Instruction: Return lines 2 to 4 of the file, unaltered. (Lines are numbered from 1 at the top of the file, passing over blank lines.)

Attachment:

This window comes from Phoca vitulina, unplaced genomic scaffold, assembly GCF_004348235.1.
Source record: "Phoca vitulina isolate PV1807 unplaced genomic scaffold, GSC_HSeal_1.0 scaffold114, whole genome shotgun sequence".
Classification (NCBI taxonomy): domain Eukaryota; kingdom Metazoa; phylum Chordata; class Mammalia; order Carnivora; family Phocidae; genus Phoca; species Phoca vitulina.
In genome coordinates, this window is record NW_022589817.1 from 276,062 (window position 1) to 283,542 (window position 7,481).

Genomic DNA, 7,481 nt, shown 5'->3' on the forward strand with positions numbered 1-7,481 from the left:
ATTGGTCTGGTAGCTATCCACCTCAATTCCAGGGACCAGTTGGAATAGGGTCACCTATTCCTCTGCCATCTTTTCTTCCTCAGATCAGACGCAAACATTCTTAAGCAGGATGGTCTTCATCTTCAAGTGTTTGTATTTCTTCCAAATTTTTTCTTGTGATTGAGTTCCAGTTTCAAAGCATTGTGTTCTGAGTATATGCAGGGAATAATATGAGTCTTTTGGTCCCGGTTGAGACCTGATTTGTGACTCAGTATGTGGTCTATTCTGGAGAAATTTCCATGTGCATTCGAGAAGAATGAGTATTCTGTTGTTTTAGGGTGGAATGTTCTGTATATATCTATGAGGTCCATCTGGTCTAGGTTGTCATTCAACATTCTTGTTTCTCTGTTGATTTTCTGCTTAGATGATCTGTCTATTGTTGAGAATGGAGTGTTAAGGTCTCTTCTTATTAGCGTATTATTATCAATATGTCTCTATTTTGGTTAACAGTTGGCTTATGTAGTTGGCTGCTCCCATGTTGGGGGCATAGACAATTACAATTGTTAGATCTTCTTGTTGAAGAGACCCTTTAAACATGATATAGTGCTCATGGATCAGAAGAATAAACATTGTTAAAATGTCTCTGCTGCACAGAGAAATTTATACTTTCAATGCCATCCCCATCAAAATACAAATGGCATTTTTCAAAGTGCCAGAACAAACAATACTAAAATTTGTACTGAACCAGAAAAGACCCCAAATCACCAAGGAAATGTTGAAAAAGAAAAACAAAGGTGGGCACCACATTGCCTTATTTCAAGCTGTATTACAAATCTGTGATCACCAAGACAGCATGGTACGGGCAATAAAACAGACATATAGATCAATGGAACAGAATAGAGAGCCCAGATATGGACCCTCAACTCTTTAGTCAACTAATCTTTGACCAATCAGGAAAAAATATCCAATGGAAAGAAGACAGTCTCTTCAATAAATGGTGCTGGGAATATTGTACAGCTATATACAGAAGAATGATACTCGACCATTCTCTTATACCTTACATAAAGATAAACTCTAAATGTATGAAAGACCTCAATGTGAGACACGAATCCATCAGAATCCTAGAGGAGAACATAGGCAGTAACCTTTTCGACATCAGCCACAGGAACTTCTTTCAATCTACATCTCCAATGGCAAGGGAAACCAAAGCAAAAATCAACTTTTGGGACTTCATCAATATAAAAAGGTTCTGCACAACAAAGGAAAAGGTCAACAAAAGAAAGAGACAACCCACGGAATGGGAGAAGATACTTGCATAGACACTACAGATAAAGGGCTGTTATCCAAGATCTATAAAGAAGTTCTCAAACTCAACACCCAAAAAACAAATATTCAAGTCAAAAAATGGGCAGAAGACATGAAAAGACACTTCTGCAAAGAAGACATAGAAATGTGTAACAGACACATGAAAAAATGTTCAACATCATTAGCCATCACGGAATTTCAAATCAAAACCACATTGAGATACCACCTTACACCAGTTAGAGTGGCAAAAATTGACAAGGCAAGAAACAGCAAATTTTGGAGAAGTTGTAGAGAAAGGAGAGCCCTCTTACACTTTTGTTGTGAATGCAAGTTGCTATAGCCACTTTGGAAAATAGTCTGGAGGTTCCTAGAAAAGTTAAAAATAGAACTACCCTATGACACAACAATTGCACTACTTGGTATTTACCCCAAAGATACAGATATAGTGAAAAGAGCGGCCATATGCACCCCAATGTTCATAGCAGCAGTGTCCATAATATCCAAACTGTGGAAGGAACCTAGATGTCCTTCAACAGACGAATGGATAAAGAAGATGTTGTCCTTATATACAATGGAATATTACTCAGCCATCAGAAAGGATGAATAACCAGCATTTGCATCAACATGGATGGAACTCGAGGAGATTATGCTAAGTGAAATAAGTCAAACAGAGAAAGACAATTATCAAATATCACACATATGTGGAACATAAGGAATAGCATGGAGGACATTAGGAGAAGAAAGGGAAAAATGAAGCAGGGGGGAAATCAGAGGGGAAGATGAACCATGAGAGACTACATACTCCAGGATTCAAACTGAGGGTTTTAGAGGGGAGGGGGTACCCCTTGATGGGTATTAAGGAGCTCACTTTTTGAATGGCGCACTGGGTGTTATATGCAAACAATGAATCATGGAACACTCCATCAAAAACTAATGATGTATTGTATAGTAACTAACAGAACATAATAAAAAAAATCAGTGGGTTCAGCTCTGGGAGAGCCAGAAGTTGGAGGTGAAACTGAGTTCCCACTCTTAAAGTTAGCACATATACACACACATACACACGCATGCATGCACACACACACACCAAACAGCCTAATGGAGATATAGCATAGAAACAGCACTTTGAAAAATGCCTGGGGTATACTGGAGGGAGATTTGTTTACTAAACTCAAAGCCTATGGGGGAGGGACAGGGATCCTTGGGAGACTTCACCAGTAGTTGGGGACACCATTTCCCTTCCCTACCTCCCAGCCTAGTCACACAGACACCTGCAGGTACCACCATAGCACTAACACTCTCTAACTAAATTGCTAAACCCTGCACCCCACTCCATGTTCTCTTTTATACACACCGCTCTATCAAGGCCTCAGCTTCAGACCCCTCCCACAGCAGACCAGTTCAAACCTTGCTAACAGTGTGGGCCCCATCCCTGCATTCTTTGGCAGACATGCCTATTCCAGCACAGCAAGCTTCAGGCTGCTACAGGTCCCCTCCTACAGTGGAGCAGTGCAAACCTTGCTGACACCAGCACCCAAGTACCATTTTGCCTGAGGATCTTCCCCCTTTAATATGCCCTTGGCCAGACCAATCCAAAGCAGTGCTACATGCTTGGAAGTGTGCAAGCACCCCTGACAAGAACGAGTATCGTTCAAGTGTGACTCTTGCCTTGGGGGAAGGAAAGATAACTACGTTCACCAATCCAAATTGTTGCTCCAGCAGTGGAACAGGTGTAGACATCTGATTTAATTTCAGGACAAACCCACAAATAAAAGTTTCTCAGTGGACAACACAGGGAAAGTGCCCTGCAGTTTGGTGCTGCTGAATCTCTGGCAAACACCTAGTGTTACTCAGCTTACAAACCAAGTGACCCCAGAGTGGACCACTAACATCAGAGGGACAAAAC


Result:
Source record: "Phoca vitulina isolate PV1807 unplaced genomic scaffold, GSC_HSeal_1.0 scaffold114, whole genome shotgun sequence".
Classification (NCBI taxonomy): domain Eukaryota; kingdom Metazoa; phylum Chordata; class Mammalia; order Carnivora; family Phocidae; genus Phoca; species Phoca vitulina.
In genome coordinates, this window is record NW_022589817.1 from 276,062 (window position 1) to 283,542 (window position 7,481).